Susan Glasser on the former Ambassador to Ukraine Marie (Masha) Yovanovitch’s testimony in the Trump impeachment hearings.
— Read on www.newyorker.com/news/letter-from-trumps-washington/in-trumps-jaded-capital-marie-yovanovitchs-uncynical-outrage
Roberto and I are foster parents to a young woman who came to us at age 17 and has chosen to stay in our home. Youth in transition to adulthood need caring, loving adults in their lives. Ninety percent of what we do as foster parents to a teenager is just showing up, supporting her choices and listening.
This story might inspire you to become a mentor or foster parent. It might also make you grateful for your own family and more understanding of those who have to build families of choice.
StoryCorps: He Traded Single Life To Be Foster ‘Pop’ To More Than 50 Kids : NPR
— Read on www.npr.org/2019/10/18/770985354/he-traded-single-life-to-be-foster-pop-to-more-than-50-kids
One summer, I rode the Rock Island line downtown to the La Salle Street station. I took photography classes at Columbia College and loved wandering the streets of Chicago.
This isn’t the first time I have taken the Blue Line to O’Hare, either. Today it will be challenging since there were mechanical delays… but that’s part of the adventure of public transportation.
Defending US Open champion Naomi Osaka wins hearts all over again when she consoles teenager Coco Gauff after beating her in the third round.
— Read on www.bbc.com/sport/tennis/49539902
I’m always honored to participate in a Lenten reflection series, and particularly this year when I was invited to write this post.
Who -hasn’t- read a Ballantine or Penguin paperback? I never knew the whole story behind the publisher who brought us “Fahrenheit 451.”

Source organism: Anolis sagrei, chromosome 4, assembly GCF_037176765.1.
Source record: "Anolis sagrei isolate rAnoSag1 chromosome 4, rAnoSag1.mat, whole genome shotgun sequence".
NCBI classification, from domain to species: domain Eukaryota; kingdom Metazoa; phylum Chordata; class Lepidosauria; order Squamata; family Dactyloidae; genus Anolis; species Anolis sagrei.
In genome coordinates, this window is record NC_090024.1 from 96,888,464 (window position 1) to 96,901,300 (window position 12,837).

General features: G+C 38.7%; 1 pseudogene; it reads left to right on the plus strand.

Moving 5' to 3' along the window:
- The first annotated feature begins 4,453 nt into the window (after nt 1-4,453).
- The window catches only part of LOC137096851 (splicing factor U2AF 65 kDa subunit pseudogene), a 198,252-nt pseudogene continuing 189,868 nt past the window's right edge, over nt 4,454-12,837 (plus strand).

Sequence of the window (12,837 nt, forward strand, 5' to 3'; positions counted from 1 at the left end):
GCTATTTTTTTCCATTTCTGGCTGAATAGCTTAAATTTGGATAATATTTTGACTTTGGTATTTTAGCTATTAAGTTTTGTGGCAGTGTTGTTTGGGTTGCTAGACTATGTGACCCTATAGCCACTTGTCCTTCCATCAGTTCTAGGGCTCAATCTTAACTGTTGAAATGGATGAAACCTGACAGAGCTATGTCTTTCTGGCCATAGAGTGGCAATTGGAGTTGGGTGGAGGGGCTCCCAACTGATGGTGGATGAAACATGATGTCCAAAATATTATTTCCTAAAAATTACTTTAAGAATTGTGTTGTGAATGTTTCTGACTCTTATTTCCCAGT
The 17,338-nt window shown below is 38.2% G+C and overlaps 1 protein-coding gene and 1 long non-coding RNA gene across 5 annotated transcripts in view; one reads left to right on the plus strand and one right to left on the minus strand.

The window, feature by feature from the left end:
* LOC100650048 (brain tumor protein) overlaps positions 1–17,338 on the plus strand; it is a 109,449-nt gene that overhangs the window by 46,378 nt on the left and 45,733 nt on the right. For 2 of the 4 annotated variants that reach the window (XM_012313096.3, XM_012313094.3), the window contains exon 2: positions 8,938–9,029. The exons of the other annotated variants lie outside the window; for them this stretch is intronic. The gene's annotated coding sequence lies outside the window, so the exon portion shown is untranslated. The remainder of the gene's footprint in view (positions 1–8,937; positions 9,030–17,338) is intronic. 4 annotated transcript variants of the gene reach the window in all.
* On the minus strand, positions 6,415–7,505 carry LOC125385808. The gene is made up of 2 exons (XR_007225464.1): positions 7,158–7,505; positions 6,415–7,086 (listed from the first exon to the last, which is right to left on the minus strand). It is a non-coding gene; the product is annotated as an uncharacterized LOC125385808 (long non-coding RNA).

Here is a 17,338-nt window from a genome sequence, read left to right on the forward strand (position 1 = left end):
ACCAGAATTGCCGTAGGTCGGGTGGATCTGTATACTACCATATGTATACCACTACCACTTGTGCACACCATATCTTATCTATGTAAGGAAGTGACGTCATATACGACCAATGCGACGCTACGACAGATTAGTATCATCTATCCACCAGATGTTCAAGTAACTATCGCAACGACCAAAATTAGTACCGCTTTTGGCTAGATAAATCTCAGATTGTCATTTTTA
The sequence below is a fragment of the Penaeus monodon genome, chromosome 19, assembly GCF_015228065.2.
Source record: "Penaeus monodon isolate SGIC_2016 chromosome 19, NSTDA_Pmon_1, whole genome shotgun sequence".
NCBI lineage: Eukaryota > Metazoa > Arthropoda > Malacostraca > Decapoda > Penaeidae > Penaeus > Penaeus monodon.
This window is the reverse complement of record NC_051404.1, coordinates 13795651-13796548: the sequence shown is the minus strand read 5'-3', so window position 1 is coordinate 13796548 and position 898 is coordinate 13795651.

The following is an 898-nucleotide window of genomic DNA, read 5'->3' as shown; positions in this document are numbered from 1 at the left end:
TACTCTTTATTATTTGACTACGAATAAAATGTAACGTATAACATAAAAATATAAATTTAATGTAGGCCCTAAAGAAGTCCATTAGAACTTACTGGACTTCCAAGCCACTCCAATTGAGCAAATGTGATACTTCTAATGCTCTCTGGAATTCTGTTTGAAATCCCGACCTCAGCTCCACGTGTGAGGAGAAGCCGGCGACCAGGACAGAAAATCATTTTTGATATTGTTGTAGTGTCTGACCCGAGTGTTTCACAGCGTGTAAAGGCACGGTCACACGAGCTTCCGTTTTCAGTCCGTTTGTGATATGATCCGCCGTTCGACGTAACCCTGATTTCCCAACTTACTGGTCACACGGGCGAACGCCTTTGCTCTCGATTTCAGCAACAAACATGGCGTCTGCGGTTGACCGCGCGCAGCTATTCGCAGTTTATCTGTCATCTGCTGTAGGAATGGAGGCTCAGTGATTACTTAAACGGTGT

An immigrant from Britain, Betty Ballantine and her husband expanded the market for science fiction and other genres through such blockbusters as “The Hobbit” and “Fahrenheit 451.”
— Read on www.washingtonpost.com/local/obituaries/betty-ballantine-who-helped-popularize-modern-paperback-dies-at-99/2019/02/14/8ef456cc-2fdf-11e9-8ad3-9a5b113ecd3c_story.html
I learned to ski in Are, Sweden where Lindsey Vonn won the bronze medal in the world championship downhill, the final race of her skiing career this weekend. She’s tenacious, and I admire her determination and all out performance.
There were no crowds cheering me on as I tumbled down that mountain for the first time. My Swedish guides knew I’d been cross country skiing but seemed unaware that there are no mountains in Illinois. They chose a nice, high, wide mountain with a scenic view to help me remember what they considered the basics. Alas! I’d forgotten how to snowplow. Teaching me how not to fall took the entire afternoon (which is rather short during February that close to the North Pole). But like Lindsay, I kept getting up and was back out on the slopes the next day. After a couple of days on safer trails, I was able to keep up with my friends. Persistence wins, every time!
— Read more about Lindsay here: www.espn.com/olympics/skiing/story/_/id/25964844/lindsey-vonn-wins-bronze-medal-final-race-skiing-career
A strident reminder of our country’s long argument with itself, this poem hits home after a day that began with Cory Booker’s presidential announcement and ended with Ralph Northam’s apology. His surely upcoming resignation may gratify our anger and disbelief, but we must not pretend it solves anything. Structural racism still plagues our country, a birth wound that never heals because we pretend all that blood, the scraped flesh and unrelenting pain is normal, inevitable, acceptable.
I was shocked when I moved to Virginia and learned that the rebel flag flew over a local city hall until the mid-1990s. Learning how segregation affected every part of life here from the schools to the churches during my own lifetime made me realize that it’s horrid legacy still lives. It compelled me to dedicate time to introspection, education and action.
I’ve always admired Langston Highly and his work inspired me to write poetry. His poems sing with clarity through their imagery, but they are not enough. Words can point us toward our shared dreams, but only hard work will lead us through the darkness to that great, shining land of liberty and justice for all.
An important contribution to our national #MeToo conversation